Harley-Davidson's announcement to move some work from the United States came Monday as the maker of the iconic motorcycles also saw itself confronted with higher steel costs following tariffs enacted by the US administration.
American President Donald Trump had frequently embraced the firm as an emblematic US industrial company, but Harley-Davidson's decision to move some work overseas to avoid retaliatory EU duties left him disappointed and upset.
In a series of early-morning tweets on Tuesday, he accused the Milwaukee-based company of using new EU tariffs on motorbikes as a cover for an existing plan to shift some production abroad.
In a seperate tweet, the US president expressed his disappointment about Harley-Davidson's management and warned that they would risk the company's worldwide reputation as a first-class motorcycle manufacturer. He said that a Harley-Davidson should "never be built in another country — never."
"Their employees and customers are already very angry at them. If they move, watch, it will be the beginning of the end — they surrendered, they quit! The Aura will be gone..."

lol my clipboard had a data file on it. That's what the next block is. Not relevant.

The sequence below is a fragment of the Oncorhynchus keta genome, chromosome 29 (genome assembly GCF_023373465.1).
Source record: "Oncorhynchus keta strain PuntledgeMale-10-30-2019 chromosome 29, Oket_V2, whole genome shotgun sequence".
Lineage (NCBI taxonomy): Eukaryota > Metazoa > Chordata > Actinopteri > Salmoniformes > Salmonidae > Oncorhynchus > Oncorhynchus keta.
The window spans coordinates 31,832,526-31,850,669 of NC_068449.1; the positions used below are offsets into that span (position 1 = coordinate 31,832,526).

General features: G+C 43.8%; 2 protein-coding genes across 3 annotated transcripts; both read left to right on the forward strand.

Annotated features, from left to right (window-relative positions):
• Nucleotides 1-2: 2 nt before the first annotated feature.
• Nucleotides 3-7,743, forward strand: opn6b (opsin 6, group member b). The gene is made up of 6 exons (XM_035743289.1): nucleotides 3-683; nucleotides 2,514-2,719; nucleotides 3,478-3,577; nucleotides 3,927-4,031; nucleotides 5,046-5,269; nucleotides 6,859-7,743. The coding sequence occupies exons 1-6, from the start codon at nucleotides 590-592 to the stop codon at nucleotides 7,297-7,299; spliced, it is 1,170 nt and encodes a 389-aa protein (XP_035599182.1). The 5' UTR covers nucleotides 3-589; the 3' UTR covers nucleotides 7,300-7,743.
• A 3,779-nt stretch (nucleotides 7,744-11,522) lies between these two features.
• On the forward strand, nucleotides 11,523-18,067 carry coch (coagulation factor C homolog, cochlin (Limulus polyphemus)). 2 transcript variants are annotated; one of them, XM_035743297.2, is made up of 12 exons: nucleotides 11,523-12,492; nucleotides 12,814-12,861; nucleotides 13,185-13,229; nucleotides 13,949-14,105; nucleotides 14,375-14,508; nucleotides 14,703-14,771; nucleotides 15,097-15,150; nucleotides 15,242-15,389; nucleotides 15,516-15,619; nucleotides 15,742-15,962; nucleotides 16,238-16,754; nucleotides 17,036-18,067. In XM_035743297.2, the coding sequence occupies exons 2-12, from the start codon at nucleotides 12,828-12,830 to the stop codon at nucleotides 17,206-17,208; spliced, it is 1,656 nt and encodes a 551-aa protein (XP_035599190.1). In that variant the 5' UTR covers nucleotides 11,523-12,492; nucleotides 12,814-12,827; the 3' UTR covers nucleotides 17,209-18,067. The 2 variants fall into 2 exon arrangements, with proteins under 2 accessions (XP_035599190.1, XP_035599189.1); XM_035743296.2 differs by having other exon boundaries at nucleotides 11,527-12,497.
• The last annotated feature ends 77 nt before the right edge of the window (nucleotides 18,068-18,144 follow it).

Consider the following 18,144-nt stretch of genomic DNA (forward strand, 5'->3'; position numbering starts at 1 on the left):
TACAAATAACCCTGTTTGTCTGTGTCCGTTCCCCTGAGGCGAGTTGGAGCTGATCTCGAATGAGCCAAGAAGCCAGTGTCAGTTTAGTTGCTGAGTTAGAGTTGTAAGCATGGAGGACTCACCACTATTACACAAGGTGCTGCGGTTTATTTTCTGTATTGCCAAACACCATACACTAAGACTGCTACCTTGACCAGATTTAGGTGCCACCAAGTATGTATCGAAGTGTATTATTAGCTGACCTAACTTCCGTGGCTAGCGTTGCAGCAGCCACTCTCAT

Taking his criticism of Harley even one step further, Trump threatend to "tax them like never before" should the company dare to export its foreign-made motorcycles to the US.
Unfazed by Trump's criticism, Harley-Davidson suggested it had no other choice after the European Union hit US motorcycles with duties of 31 percent last Friday, up from just 6 percent, boosting the cost to EU consumers by about $2,200 (€1,800).
Who's to blame?
Moving production overseas is expected to require nine to 18 months, meaning that in the near term the company will absorb the costs of higher EU tariffs. That will add an estimated $90 million to $100 million in costs annually.
Republican Senator Ben Sasse placed the blame for Harley-Davidson's partial relocation squarely on Trump's shoulders.
"The problem isn't that Harley is unpatriotic — it's that tariffs are stupid; they're tax increases on Americans and they don't work," he said.
Some analysts expect to see more instances of company shifts when the second-quarter earnings season kicks off next month.
hg/uhe/tr (AFP, Reuters)